Friday, August 03, 2012

Google Quietly Becomes a Virtual MSO -- But, Comcast Is Listening ...

Shhh ... quiet ... can you hear that?  If you, like me, are on one of the coasts, you may have only heard a dull thud to this surprisingly under-reported story.

But, wait a minute, as you get closer to middle America you can hear a loud unmistakable BANG!  The epicenter of that blast has been identified as Kansas City.  And that BANG is the shot across the bow that Google just lobbed at the major cable and satellite providers.  

Just like that, Google is now officially a virtual MSO -- something I have long predicted to happen this year (via prediction #3 in my "Five Predictions for Online Video in 2012" that were published last December in TechCrunch).  That's right, Google is now taking on all the big guns -- Comcast, Time Warner Cable, DirecTV, etc. etc. etc.  The company simply cannot rest on its search laurels.  It relentlessly is in perpetual motion.  And, as expected, its motion -- and aspirations -- are fundamentally to sit next to you on your couch and in your living room as you watch your big screen.

Let's be clear, "Google Fiber" (that's what they call the blazingly fast 1 GB service) is essentially a beta ... perhaps even an alpha.  Ryan Lawler of TechCrunch points out some of its initial shortcomings (including its relative dearth of content -- case in point, there is no ESPN, which will be a killer for many).  But, make no mistake, the threat to Comcast and all the other major MSOs is real.  Google is most definitely in it to win it when it comes to delivering "TV."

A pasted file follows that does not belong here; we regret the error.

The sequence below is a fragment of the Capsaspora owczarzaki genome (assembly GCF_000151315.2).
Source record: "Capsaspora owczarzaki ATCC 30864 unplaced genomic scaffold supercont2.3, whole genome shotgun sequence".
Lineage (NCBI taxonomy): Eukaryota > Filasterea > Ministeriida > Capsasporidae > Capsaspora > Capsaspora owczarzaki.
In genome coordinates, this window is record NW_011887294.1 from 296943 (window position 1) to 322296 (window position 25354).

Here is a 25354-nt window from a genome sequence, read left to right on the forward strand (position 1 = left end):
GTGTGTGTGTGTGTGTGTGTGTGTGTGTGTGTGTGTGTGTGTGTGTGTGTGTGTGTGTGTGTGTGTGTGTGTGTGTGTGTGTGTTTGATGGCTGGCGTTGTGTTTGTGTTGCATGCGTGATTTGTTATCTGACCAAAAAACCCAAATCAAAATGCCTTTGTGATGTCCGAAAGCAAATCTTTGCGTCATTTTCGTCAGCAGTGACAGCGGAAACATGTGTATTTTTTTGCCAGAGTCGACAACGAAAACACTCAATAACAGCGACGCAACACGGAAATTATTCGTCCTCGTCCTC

Kansas City is only the beginning.  And, this is only the beginning of that beginning.  

And, the overall opportunity is early, early, early ....

(Just ask Amazon, Apple, and others -- who are waiting in the wings ....)

P.S. -- MSOs like Comcast and Time Warner Cable should take heart in the fact that their own focus on offering blazingly fast broadband will pay off; Time-Warner just posted an 8% gain in Q2 profits due to acceleration of broadband adoption.